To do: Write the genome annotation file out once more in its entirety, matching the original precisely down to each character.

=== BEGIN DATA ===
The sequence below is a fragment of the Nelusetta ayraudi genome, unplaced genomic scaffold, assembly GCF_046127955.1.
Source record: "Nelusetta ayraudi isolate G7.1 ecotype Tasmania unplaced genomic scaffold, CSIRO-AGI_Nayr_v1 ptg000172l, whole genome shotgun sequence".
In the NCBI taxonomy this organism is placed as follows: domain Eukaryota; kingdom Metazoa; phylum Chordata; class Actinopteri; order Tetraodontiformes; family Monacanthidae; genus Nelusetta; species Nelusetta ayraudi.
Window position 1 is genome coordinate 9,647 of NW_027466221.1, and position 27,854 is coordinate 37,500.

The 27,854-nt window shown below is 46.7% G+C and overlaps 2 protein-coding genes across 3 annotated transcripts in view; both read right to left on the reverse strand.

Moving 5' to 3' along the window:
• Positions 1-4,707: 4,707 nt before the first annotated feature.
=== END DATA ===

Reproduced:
The sequence below is a fragment of the Nelusetta ayraudi genome, unplaced genomic scaffold, assembly GCF_046127955.1.
Source record: "Nelusetta ayraudi isolate G7.1 ecotype Tasmania unplaced genomic scaffold, CSIRO-AGI_Nayr_v1 ptg000172l, whole genome shotgun sequence".
In the NCBI taxonomy this organism is placed as follows: domain Eukaryota; kingdom Metazoa; phylum Chordata; class Actinopteri; order Tetraodontiformes; family Monacanthidae; genus Nelusetta; species Nelusetta ayraudi.
Window position 1 is genome coordinate 9,647 of NW_027466221.1, and position 27,854 is coordinate 37,500.

The 27,854-nt window shown below is 46.7% G+C and overlaps 2 protein-coding genes across 3 annotated transcripts in view; both read right to left on the reverse strand.

Moving 5' to 3' along the window:
• Positions 1-4,707: 4,707 nt before the first annotated feature.